AEROENGINE AEROACOUSTIC INTERACTIONS

Lead Research Organisation: Cranfield University
Department Name: Sch of Aerospace, Transport & Manufact

Abstract

Traditionally both computational and experimental turbomachinery studies explore isolated components. However, the recent Stanford University whole engine simulation, acknowledges that strong component interactions can take place, and that to advance understanding these interactions must be accounted for. This is strong motivation for connecting Savill and Peake's recent EPSRC computational modelling work on the fan and outlet guide vanes to Tucker's recent EPSRC funded simulation work on the jet, through the fan bypass flow. Once connected, we then wish to extend further downstream, ultimately exploring the interaction of the nacelle shear layer and jet with the deployed wing flap of the airframe. The key objective for computer models is to predict engine-airframe-pylon interactions. Here, moving in this direction, we wish to perform ambitious large eddy simulation and analytical studies to predict the fan, outlet guide vane, pylon interaction along with other bypass duct component interactions (a real bypass duct is not a clean geometry with multiple gas path blockages). We then wish to feed this information into the jet nozzle, exploring the scattering of the upstream sound by the jet pipes and the interaction of this with the downstream airframe. The physical insights and models gained should lay foundations for quieter more environmentally friendly aircraft. Notably, the study will endeavour to exploit the traditional triad of measurement, analytical analysis and computation. However, the former will be based on existing data.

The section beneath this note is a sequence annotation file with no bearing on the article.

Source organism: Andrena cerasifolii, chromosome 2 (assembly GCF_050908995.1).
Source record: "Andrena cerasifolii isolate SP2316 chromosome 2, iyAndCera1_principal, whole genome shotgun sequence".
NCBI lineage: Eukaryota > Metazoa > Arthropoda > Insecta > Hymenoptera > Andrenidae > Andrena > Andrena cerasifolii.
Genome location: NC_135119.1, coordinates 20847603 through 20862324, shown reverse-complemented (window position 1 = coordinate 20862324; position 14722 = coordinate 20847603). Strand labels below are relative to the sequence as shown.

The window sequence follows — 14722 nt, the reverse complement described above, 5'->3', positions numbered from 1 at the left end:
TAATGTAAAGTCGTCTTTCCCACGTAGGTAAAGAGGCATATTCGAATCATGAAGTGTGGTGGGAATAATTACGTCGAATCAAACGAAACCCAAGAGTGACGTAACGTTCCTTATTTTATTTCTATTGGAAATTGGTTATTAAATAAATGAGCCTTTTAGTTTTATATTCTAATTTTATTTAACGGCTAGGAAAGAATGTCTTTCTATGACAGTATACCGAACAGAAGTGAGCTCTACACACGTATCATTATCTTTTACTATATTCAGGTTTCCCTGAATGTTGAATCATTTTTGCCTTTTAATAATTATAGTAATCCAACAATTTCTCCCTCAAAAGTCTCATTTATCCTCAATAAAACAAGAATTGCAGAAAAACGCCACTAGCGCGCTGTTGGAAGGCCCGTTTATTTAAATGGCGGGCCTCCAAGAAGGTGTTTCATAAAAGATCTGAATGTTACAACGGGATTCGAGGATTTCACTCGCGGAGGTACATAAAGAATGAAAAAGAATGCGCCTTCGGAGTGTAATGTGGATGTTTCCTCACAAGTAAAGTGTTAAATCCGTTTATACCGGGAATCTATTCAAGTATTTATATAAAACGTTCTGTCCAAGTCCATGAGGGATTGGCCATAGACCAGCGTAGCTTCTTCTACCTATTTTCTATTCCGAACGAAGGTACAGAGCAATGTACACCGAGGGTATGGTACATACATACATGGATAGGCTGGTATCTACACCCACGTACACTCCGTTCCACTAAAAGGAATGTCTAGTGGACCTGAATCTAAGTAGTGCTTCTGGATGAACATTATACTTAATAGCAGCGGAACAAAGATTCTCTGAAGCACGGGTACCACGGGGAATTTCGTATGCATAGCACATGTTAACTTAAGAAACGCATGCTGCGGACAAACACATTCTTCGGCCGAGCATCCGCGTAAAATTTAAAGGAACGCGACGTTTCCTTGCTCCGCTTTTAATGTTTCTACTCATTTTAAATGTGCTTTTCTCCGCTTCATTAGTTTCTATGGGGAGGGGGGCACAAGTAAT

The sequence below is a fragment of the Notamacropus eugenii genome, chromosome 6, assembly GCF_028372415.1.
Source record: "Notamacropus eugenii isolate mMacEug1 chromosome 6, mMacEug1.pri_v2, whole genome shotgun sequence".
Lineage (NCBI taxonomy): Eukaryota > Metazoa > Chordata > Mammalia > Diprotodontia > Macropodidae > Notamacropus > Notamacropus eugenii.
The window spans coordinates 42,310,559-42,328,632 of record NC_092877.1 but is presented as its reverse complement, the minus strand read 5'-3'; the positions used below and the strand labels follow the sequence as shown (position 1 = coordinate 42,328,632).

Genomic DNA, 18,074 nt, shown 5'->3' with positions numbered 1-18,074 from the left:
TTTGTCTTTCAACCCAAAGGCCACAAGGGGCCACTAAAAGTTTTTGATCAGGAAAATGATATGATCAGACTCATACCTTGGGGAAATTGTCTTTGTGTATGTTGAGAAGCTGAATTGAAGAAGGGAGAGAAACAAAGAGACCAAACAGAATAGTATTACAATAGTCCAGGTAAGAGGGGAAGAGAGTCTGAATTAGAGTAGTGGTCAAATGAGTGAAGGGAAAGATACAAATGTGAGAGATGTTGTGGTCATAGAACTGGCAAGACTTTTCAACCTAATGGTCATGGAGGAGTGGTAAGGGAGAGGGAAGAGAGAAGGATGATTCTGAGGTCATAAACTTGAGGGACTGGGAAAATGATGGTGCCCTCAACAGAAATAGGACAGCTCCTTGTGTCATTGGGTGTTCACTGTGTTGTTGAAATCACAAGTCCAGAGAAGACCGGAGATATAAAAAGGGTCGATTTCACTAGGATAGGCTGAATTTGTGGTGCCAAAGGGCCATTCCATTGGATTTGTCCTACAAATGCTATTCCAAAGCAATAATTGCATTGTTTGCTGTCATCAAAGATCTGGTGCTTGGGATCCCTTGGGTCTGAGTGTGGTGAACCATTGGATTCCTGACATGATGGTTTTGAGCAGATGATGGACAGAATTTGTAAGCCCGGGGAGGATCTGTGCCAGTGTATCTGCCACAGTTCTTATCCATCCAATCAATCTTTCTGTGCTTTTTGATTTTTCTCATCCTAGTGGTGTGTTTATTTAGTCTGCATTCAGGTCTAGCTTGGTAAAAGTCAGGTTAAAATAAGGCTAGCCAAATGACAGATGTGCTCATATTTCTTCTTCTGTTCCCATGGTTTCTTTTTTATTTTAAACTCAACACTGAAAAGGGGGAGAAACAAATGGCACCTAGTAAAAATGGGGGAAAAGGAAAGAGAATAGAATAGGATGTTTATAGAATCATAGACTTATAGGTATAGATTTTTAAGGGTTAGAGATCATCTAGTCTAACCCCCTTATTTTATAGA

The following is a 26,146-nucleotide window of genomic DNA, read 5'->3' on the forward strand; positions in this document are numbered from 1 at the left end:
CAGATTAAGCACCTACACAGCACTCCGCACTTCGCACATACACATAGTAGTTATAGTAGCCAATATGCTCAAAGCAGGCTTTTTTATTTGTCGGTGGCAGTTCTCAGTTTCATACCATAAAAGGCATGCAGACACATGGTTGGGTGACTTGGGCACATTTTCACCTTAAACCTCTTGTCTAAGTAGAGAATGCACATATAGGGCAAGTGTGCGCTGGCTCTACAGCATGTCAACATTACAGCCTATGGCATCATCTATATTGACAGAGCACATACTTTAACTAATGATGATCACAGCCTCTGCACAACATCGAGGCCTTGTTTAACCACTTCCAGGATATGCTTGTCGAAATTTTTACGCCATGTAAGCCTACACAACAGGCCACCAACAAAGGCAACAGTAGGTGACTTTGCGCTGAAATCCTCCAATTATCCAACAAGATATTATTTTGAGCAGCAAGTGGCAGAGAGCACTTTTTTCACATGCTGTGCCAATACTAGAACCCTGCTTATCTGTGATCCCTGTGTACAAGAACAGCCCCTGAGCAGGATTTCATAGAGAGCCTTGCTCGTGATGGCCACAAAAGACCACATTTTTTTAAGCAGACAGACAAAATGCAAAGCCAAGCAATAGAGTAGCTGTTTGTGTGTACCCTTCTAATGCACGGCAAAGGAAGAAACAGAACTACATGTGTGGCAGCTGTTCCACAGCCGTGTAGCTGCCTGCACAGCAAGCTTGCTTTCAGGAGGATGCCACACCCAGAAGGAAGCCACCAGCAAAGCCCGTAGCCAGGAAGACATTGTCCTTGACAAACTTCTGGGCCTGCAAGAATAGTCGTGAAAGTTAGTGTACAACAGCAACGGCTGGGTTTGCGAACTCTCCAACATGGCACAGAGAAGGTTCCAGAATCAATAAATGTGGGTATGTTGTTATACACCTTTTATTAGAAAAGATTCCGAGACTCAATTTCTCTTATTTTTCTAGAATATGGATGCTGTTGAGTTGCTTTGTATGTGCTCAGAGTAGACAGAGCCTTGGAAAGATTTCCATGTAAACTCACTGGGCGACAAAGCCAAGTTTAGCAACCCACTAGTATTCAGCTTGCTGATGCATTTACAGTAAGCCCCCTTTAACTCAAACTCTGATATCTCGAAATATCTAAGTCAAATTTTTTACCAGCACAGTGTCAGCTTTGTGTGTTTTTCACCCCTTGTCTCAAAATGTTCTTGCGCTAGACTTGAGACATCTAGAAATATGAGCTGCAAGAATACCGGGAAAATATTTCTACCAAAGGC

Description We have demonstrated that advanced engineering computational methods can now be used to capture the noise generation and transmission from the initial fan blades, right through a large jet engine by-pass duct, and out into the exhaust including interaction with a deployed high-lift wing flap. In particular the computer simulations have been shown to capture the various known, and newly identified, noise sources and new mathematical modelling descriptions developed for these. A good comparison with available experimental data has been achieved and the Lattice Boltzmann Method has been shown to provide equivalent results to Navier-Stokes simulations at much reduced computation cost, using the XFlow commercial code.
Exploitation Route The work allows a better understanding of the overall noise generation mechanisms for latest generation very large by-pass ratio aeroengines, and so can help facilitate the introduction of control techniques required to meet 2020 noise emission targets.
It shows that such high-fidelity computational aeroacoustics analysis can now been performed for whole engine configurations and so help minimise propulsion system integration penalties for aircraft operations.
For the future such methods can now be used with some confidence to develop novel aircraft/engine configurations and technologies that will be needed to meet more stringent 2050 emissions targets.
Sectors Aerospace, Defence and Marine,Transport

 
Description To inform Rolls-Royce plc & Airbus Operations Ltd. To complement work of the High Performance Computing Consortium on Computational Aeroacoustics and inform new UK Applied Aerodynamics Consortium; also now to provide input to the UK Consortium on Mesoscale Engineering Science and commercial LBM (XFlow) code provider Nextlimit Dynamics - now part of 3DS (Dassault Systemes).
First Year Of Impact 2008
Sector Aerospace, Defence and Marine,Transport
Impact Types Societal,Economic

 
Description ARCHER Resource Allocation Panel Leadership Project
Amount £150,000 (GBP)